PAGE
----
Some runners scoff at walking as a form of exercise, but that condescension is misplaced. One study published earlier this year showed that, if you cover the same number of kilometres per week, running and walking are equally effective in combating hypertension and depression. Another study reached the same conclusion concerning coronary heart disease.
Now the author of that second study, Paul Williams, Ph.D., has published research focused solely on walkers, and has added this caveat: Intensity seems to matter when walking for exercise, with faster walkers having better long-term health outcomes.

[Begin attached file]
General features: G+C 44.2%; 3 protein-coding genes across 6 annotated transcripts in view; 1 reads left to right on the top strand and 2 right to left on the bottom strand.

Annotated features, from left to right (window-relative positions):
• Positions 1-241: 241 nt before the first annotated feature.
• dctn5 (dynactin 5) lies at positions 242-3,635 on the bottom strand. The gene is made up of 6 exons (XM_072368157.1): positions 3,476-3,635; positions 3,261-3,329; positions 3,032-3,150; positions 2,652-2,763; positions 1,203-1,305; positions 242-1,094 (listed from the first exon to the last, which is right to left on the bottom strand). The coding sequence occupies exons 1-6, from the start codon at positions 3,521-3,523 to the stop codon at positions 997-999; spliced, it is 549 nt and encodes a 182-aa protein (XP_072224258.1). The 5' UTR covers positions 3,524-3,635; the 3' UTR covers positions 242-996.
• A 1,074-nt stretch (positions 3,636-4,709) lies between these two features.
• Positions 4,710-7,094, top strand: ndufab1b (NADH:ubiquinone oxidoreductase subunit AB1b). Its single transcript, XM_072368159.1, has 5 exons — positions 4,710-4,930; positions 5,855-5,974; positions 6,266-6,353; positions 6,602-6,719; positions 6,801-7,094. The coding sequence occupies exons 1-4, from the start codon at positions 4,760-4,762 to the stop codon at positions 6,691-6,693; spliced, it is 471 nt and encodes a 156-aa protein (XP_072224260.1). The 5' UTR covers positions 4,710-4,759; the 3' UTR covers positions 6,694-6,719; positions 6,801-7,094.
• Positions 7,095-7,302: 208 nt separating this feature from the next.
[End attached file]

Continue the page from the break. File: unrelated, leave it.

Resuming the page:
Writing in the online journal PLoS One, Williams reports on the relationship between self-reported walking pace and incidence of disease and death in almost 39,000 recreational walkers. During the 9.4-year study period, each additional minute per mile (00:38 per km) in walking pace was associated with a 1.8% increase in mortality, and similar increased incidence of conditions such as heart disease, diabetes and dementia. This was true even among the walkers who met current federal guidelines of 150 minutes per week of moderate physical activity.
Williams acknowledges it may be the case that healthier people are able to walk faster. Nonetheless, he writes, “these analyses are consistent with the hypothesis that intensity affects walking’s health benefits.”